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The Standish Wine Company

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Dan Standish is a sixth generation Barossa Valley vigneron and was taught by his grandfather to prune vines when he was only six years old.

He feels an empowering undertaking to continue this family tradition, to safeguard this natural resource and look forward to pruning each single old vine with renewed vitality every winter, driven by the conviction that the fruit produced will be of the highest quality possible.

The Standish Wine company was created when a small parcel of old vine Shiraz was sourced from his parent's vineyard. The century old vines are planted on the typical sand over clay soil profile characteristic of the Vine Vale sub region of the Barossa Valley.

Using tiny open top oak fermenters during the winemaking process Dan Standish is able to keep even single rows from a particular vineyard separate, thus developing the intricate flavour and personality of a specific soil type and profile.

He uses indigenous yeasts from the vineyard, which is a great way of retaining even more of the specific sites character and flavour. Using traditional open-fermentation and basket pressing yield wines with great grace and equilibrium.

Dan feels extremely fortunate to be making wines from some of the oldest most well established vines and soils in the world and without too much interference - from grape to wine – he is simply trying to convey to the wine drinker what the vineyard has seen during the past year with a message in a bottle.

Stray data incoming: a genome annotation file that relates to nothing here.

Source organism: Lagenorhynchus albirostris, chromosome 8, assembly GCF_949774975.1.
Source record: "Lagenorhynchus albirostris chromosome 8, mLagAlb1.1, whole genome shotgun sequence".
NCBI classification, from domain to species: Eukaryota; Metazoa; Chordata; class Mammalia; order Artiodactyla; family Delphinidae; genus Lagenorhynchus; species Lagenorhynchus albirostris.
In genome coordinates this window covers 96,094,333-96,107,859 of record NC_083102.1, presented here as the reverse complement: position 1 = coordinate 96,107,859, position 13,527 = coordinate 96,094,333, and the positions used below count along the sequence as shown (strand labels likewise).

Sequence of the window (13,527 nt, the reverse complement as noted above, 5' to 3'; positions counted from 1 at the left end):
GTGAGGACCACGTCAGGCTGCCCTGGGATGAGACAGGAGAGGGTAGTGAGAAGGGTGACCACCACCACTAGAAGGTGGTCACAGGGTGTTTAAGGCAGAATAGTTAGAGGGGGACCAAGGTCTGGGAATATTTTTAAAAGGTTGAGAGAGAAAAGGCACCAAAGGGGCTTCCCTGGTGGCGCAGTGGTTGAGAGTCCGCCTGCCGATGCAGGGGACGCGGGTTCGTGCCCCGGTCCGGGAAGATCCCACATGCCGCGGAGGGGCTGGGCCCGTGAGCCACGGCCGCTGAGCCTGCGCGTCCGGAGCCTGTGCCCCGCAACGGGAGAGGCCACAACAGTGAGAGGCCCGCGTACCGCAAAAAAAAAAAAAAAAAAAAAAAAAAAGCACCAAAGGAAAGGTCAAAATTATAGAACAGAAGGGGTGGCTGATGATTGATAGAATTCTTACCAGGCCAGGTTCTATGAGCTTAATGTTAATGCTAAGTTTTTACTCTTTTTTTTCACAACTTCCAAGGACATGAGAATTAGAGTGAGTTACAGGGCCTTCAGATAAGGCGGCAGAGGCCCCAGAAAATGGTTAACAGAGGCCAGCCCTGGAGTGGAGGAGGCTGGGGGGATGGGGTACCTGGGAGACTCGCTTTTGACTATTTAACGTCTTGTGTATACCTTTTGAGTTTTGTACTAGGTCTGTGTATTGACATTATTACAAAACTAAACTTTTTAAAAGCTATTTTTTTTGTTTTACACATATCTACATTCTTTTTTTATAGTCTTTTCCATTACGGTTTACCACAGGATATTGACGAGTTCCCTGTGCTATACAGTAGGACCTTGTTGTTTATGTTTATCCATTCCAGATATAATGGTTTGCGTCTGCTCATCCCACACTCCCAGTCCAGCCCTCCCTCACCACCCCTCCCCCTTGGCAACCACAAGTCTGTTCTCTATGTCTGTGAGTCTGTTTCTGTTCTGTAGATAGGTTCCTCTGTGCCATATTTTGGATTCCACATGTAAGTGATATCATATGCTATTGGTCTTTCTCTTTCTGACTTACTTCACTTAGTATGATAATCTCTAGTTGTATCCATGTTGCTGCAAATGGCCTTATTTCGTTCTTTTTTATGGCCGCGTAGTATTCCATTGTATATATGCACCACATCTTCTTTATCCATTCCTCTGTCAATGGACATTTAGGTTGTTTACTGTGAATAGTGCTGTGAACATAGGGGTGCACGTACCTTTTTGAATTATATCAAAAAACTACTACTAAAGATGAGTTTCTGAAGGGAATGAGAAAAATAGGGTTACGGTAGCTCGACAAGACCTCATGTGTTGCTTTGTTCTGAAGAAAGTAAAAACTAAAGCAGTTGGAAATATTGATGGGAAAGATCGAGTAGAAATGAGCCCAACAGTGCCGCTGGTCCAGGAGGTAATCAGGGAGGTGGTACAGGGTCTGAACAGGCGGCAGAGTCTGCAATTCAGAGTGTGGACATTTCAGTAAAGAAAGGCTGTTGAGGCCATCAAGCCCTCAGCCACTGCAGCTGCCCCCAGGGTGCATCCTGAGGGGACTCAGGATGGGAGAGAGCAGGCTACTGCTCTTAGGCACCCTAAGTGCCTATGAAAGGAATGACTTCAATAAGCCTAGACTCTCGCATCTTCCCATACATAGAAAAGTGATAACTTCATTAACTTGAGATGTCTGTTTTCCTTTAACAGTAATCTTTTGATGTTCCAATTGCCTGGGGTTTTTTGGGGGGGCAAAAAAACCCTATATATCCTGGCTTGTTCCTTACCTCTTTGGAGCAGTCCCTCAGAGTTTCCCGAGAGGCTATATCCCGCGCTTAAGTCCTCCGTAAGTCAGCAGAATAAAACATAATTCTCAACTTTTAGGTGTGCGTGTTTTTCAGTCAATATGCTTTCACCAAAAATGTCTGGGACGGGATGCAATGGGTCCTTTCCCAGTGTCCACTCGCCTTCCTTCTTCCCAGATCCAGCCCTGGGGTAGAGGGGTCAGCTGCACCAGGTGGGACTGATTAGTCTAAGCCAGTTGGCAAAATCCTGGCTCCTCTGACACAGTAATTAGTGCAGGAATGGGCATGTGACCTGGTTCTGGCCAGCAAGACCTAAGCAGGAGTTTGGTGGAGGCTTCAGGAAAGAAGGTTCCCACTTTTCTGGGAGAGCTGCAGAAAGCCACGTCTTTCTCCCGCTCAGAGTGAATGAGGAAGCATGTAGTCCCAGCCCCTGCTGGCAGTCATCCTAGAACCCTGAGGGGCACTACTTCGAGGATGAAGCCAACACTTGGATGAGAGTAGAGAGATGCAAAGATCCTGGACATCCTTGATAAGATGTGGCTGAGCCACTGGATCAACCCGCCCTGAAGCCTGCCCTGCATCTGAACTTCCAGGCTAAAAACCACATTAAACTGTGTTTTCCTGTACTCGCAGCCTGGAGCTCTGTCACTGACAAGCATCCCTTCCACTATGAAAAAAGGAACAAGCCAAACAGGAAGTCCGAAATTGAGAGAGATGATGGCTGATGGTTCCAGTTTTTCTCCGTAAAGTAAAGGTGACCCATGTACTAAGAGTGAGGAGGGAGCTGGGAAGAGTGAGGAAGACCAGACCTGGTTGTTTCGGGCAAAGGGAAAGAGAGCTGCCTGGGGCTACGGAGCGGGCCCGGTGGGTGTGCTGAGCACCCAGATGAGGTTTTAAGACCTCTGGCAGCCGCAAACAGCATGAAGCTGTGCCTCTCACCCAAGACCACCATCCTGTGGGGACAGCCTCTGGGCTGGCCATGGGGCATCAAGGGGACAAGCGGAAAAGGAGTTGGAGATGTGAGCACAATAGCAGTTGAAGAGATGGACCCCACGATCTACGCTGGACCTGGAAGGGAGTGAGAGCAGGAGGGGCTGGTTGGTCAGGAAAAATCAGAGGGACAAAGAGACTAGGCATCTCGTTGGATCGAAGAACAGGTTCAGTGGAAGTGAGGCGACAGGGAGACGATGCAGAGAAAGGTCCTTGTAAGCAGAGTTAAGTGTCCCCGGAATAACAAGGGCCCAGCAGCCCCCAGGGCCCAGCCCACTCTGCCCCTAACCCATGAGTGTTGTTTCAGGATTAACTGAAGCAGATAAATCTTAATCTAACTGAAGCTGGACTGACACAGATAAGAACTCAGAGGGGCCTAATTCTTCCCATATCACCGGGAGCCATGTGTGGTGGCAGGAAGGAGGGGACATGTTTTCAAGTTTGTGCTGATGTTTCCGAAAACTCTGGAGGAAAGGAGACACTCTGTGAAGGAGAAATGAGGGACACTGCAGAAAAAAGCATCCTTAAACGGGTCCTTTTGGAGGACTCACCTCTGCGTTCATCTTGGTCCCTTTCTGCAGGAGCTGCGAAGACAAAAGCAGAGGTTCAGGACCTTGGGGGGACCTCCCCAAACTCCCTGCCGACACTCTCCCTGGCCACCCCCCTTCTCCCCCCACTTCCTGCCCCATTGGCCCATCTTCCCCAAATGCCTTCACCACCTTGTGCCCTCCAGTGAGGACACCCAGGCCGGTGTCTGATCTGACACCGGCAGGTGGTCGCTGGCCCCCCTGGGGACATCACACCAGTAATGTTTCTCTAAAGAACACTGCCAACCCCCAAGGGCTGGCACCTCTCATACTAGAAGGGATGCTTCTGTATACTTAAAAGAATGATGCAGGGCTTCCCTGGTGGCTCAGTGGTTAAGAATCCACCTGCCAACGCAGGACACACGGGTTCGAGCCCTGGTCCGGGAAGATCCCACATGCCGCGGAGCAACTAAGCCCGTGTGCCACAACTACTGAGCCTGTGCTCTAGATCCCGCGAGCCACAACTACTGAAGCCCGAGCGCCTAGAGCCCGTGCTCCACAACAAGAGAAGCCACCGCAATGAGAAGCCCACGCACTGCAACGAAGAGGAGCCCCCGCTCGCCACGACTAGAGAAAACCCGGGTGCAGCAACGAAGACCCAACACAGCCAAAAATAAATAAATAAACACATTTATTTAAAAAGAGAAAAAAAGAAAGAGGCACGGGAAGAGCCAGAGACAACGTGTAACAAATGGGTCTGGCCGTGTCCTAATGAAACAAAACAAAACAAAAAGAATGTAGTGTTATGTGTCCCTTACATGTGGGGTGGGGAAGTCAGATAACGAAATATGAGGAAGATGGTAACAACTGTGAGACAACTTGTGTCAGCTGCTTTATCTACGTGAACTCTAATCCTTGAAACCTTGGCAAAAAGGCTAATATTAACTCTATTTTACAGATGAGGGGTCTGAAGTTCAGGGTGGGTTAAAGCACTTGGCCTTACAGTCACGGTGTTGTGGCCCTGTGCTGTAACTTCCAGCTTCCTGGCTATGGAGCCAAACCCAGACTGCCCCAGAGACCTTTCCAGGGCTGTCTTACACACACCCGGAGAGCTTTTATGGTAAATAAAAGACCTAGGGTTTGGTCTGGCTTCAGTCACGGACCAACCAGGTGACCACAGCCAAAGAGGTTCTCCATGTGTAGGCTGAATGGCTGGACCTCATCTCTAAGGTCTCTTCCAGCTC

More detail on wine making process

You would be wrong to believe Standish wines are overripe and excessive. Instead, each wine expresses its own, extraordinary personality and the showcases deep concentration, beautiful aromatics, perfectly woven tannins, and pristine acidity which are mesmerising. They are as close to Aussie perfection as any producer can accomplish.

Dan’s winemaking philosophy is simple and very hands-off. Essentially, he practices techniques used 300-400 years ago. The vines (planted on original pre-phylloxera rootstocks) are hand tended and the fruit is hand harvested. Fermentation takes place in old, oak vats using only indigenous yeast found on the skins of the berries. On average, it takes three weeks to ferment all the glucose through to alcohol. Old fashioned pigéage is used – foot stomping as it is more commonly referred to - as he believes it’s the best way to slowly extract a little juice from the grapes each day. Dan does this instead of crushing in one sitting, thus creating a long, slow and even fermentation.

Post fermentation, Dan and Nicole prefer to use old basket presses. This is a gentler way of extracting the wine from the berries and the best way to eliminate bitter phenolics and harsh grapeseed tannin. Biodynamic, egg shaped, concrete fermenters, which work on the principal of thermal convection, are their ‘new’ preference. On cooler days, the concrete naturally cools as does the wine inside the shell thus creating a counter-current within the wine. The egg shape maximises the surface area at the base for the lees / solids to fall out. The wine is continuously being turned over the lees, keeping it fresh and vibrant.

Old, French oak barriques are used with Dan preferring to use oak. The oak used is sustainably sourced from the centre of France, where the trees are grown in the coolest climates supporting a tighter wood grain. Dan prefers this grain finish, as the oxidation or micro-oxidation in the barrel happens very slowly making his wines more complex. The wines are left on the lees, in barrel for two years and finally, all wines are bottled unfined.

Last edited on 10/16/2020 by LindsayM

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